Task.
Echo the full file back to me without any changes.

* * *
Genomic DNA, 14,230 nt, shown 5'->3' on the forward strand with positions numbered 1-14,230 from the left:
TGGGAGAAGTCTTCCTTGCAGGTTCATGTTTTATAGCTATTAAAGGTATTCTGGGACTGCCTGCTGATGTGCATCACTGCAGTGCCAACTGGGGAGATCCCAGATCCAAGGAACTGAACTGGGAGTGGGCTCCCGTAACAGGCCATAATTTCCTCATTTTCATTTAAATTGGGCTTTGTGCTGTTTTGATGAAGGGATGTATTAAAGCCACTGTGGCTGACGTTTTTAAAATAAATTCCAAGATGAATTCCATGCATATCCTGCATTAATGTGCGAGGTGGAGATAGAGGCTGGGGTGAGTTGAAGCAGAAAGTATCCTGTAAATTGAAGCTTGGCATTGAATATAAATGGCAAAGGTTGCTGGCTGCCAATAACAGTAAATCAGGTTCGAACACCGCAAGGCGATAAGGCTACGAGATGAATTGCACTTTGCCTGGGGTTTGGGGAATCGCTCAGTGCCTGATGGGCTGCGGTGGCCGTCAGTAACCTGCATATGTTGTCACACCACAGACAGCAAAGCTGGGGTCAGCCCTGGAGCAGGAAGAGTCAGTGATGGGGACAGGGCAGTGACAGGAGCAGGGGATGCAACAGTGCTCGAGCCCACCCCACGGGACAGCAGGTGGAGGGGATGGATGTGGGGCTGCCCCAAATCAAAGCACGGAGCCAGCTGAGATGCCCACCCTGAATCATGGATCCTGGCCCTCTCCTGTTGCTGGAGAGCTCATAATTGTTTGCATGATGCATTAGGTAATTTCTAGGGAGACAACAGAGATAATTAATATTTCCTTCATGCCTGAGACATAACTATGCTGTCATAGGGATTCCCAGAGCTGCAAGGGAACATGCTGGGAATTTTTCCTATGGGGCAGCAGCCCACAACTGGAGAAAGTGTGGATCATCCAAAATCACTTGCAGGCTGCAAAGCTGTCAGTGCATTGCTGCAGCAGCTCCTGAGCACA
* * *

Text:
Genomic DNA, 14,230 nt, shown 5'->3' on the forward strand with positions numbered 1-14,230 from the left:
TGGGAGAAGTCTTCCTTGCAGGTTCATGTTTTATAGCTATTAAAGGTATTCTGGGACTGCCTGCTGATGTGCATCACTGCAGTGCCAACTGGGGAGATCCCAGATCCAAGGAACTGAACTGGGAGTGGGCTCCCGTAACAGGCCATAATTTCCTCATTTTCATTTAAATTGGGCTTTGTGCTGTTTTGATGAAGGGATGTATTAAAGCCACTGTGGCTGACGTTTTTAAAATAAATTCCAAGATGAATTCCATGCATATCCTGCATTAATGTGCGAGGTGGAGATAGAGGCTGGGGTGAGTTGAAGCAGAAAGTATCCTGTAAATTGAAGCTTGGCATTGAATATAAATGGCAAAGGTTGCTGGCTGCCAATAACAGTAAATCAGGTTCGAACACCGCAAGGCGATAAGGCTACGAGATGAATTGCACTTTGCCTGGGGTTTGGGGAATCGCTCAGTGCCTGATGGGCTGCGGTGGCCGTCAGTAACCTGCATATGTTGTCACACCACAGACAGCAAAGCTGGGGTCAGCCCTGGAGCAGGAAGAGTCAGTGATGGGGACAGGGCAGTGACAGGAGCAGGGGATGCAACAGTGCTCGAGCCCACCCCACGGGACAGCAGGTGGAGGGGATGGATGTGGGGCTGCCCCAAATCAAAGCACGGAGCCAGCTGAGATGCCCACCCTGAATCATGGATCCTGGCCCTCTCCTGTTGCTGGAGAGCTCATAATTGTTTGCATGATGCATTAGGTAATTTCTAGGGAGACAACAGAGATAATTAATATTTCCTTCATGCCTGAGACATAACTATGCTGTCATAGGGATTCCCAGAGCTGCAAGGGAACATGCTGGGAATTTTTCCTATGGGGCAGCAGCCCACAACTGGAGAAAGTGTGGATCATCCAAAATCACTTGCAGGCTGCAAAGCTGTCAGTGCATTGCTGCAGCAGCTCCTGAGCACA